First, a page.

Contingencies are clauses that permit one member of the purchase agreement to get out of it if certain conditions aren’t met.
What are the typical contingencies?
Most of the time, it is the buyer who has contingencies. The typical ones we see (when we have them at all) are for these:
- Loan (sometimes called finance),
- Appraisal – this can be either for the purchase price or for a lesser amount, if the contract is the current CAR purchase agreement.
- Property condition. Property condition includes inspections, but is broader than just that. It encompasses anything that would materially impact the buyer’s decision to buy or how much to pay. For example, it could include off site items such as school scores, crime rates, neighborhood issues, etc.
- in some cases, a buyer might want a contingency not for the broader “property condition”, but only for one or more inspections. If the seller’s pre-sale inspection appears sloppy or incomplete, we would recommend this to our clients.
- Approval of documents and disclosures (HOA documents, the Preliminary Title Report and related documents, seller disclosures, and more).
- Sometimes if there are leased or liened items, such as a solar lease, the buyer may have a contingency that he or she is approved to take it over. With solar leases it is extremely important to get that paperwork started just as soon as the buyer is in contract. The solar company may run a credit check, which requires a social security number. A delay in providing this info to the company may cause escrow to run late.
- If there is no preliminary title report provided when the offer is drafted, most buyers would request a contingency to read and accept that report when it is available.
The contingencies listed above are fairly typical for re-sale homes (or used homes). With new construction, often the builder has a different contract than our regular CAR contract, and you’ll need to review it carefully to understand what contingencies, if any, are permitted. Builders’ contracts are normally in the builders’ favor, so tread carefully.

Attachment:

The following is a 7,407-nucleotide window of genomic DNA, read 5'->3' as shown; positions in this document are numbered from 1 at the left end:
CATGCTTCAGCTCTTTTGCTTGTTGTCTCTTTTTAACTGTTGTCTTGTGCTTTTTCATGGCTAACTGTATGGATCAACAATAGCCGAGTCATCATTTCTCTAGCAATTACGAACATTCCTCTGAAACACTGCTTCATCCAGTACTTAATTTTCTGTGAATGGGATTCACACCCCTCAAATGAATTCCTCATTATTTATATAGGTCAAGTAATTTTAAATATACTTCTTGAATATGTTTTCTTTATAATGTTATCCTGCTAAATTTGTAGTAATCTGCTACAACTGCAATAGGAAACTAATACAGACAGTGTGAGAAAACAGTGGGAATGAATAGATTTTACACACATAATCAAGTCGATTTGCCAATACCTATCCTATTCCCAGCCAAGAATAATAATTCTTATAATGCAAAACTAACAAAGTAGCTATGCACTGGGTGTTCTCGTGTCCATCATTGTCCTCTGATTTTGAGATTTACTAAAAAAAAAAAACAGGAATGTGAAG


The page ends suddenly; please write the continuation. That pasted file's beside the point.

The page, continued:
The contingency period
The Contingency Period is the time allowed by your Purchase Agreement to obtain financing, perform inspections and investigations, and satisfy any other contingencies to which your purchase is subject. In our area, the seller ordinarily provides a full disclosure package with inspections upfront, and often buyers waive the property condition contingency. That’s not always the case, though. When there are loan or appraisal or other contingencies, most of the time they range between a few days and 2 weeks.
Some buyers want extremely long time periods. Home sellers often don’t want to deal with that much risk, so it will negatively impact the odds of success. (“Long” is relative, but anything over 2 weeks is considered long in Silicon Valley – and sometimes it’s much shorter than that.)
When the local real estate market is very overheated, it is not uncommon for home buyers to waive all contingencies. We don’t advise doing this as it’s dangerous, but if there are 10 offers and 8 have zero contingencies, we know that including contingencies may make it extremely challenging to get an offer accepted.
Sellers may request contingencies, too. The most common seller contingency is for finding a replacement property. The challenge if homeowners want to sell one property and buy another – most do not want to move twice. Or perhaps there is a 1031 tax deferred exchange that is desired and the owner of the property does not feel sure that he or she can get the replacement property figured out during the tight timeframes as required by law to avoid a tax penalty.
The majority of home buyers won’t agree to a seller contingency, though, so it makes selling a home more challenging if it’s demanded for the sale. We do not recommend making that condition part of the seller’s requirements of sale.